Blokzijl A, Chen LE, Gustafsdottir SM, Vuu J, Ullenhag G, Kämpe O, Landegren U, Kamali-Moghaddam M, Hedstrand H
PLoS ONE 11 (4) e0154214 [2016-04-25; online 2016-04-25]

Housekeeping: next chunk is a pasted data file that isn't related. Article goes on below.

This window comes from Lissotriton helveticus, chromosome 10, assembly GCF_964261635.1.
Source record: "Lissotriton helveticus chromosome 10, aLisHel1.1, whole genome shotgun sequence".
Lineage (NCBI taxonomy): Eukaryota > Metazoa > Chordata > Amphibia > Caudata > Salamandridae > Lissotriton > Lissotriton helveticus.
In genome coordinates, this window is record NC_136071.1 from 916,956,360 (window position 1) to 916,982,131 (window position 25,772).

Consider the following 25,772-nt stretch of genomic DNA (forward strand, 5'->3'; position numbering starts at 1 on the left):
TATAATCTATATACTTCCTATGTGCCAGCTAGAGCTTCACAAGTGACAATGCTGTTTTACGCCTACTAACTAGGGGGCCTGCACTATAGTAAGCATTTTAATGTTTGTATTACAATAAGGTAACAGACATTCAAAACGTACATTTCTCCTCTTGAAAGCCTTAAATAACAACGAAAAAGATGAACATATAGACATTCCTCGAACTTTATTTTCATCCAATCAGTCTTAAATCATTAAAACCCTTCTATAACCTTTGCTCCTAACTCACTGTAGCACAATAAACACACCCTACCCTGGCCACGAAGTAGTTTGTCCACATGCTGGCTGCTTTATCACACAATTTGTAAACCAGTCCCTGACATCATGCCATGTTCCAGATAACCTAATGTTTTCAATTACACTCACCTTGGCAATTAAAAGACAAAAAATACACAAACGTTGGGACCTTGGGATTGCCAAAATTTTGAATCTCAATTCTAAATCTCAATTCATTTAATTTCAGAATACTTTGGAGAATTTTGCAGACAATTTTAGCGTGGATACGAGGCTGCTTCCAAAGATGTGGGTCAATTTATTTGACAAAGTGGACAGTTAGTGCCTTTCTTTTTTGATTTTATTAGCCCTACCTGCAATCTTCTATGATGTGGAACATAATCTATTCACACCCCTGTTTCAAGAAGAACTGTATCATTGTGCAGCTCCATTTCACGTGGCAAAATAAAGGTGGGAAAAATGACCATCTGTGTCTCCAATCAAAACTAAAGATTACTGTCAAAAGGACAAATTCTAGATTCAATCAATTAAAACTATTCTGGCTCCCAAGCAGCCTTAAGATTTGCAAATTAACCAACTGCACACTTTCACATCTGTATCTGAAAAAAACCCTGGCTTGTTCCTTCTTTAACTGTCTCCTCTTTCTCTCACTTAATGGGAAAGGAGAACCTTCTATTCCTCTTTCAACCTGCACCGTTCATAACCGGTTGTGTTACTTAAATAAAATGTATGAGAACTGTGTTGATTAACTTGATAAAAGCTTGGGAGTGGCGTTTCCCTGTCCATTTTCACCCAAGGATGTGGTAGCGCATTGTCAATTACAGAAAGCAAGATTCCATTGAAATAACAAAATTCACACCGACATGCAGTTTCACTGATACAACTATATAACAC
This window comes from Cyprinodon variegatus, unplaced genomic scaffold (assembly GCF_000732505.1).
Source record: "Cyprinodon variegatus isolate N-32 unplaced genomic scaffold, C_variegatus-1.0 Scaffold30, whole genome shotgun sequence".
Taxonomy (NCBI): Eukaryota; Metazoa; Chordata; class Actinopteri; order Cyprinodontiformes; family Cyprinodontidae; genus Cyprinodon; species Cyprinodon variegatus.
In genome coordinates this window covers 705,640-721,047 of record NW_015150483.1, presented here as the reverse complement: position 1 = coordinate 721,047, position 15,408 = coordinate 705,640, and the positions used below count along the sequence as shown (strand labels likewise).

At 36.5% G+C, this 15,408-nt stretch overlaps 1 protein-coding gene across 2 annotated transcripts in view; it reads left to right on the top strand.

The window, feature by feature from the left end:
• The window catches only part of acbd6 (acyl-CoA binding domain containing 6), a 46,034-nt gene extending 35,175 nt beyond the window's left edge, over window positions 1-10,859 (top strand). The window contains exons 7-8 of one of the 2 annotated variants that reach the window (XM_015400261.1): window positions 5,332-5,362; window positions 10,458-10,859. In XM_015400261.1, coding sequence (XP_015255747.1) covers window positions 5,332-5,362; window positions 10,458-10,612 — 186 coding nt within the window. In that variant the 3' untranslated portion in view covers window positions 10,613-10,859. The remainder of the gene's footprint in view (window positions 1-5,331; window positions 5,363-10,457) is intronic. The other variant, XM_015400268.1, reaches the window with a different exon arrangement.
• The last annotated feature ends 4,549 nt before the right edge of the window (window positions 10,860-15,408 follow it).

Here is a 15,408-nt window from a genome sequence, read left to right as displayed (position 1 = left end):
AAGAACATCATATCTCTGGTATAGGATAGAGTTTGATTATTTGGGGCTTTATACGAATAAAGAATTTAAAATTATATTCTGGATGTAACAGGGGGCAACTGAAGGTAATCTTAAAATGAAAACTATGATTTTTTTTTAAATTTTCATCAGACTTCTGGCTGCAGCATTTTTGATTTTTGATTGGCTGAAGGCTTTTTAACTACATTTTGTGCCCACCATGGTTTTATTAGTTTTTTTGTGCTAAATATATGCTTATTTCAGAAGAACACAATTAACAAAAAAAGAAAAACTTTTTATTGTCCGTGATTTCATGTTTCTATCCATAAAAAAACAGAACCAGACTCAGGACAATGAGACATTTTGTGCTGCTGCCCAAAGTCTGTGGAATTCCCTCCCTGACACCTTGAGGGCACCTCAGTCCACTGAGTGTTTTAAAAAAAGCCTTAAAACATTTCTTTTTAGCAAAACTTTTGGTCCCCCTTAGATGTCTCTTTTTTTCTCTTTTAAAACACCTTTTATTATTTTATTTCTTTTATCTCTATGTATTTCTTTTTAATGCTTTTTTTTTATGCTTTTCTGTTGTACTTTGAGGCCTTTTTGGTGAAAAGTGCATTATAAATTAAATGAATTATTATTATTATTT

The diagnosis of malignant melanoma currently relies on clinical inspection of the skin surface and on the histopathological status of the excised tumor. The serum marker S100B is used for prognostic estimates at later stages of the disease, but analyses are marred by false positives and inadequate sensitivity in predicting relapsing disorder. To investigate SOX10 as a potential biomarker for melanoma and vitiligo. In this study we have applied proximity ligation assay (PLA) to detect the transcription factor SOX10 as a possible serum marker for melanoma. We studied a cohort of 110 melanoma patients. We further investigated a second cohort of 85 patients with vitiligo, which is a disease that also affects melanocytes. The specificity of the SOX10 assay in serum was high, with only 1% of healthy blood donors being positive. In contrast, elevated serum SOX10 was found with high frequency among vitiligo and melanoma patients. In patients with metastases, lack of SOX10 detection was associated with treatment benefit. In two responding patients, a change from SOX10 positivity to undetectable levels was seen before the response was evident clinically. We show for the first time that SOX10 represents a promising new serum melanoma marker for detection of early stage disease, complementing the established S100B marker. Our findings imply that SOX10 can be used to monitor responses to treatment and to assess if the treatment is of benefit at stages earlier than what is possible radiologically.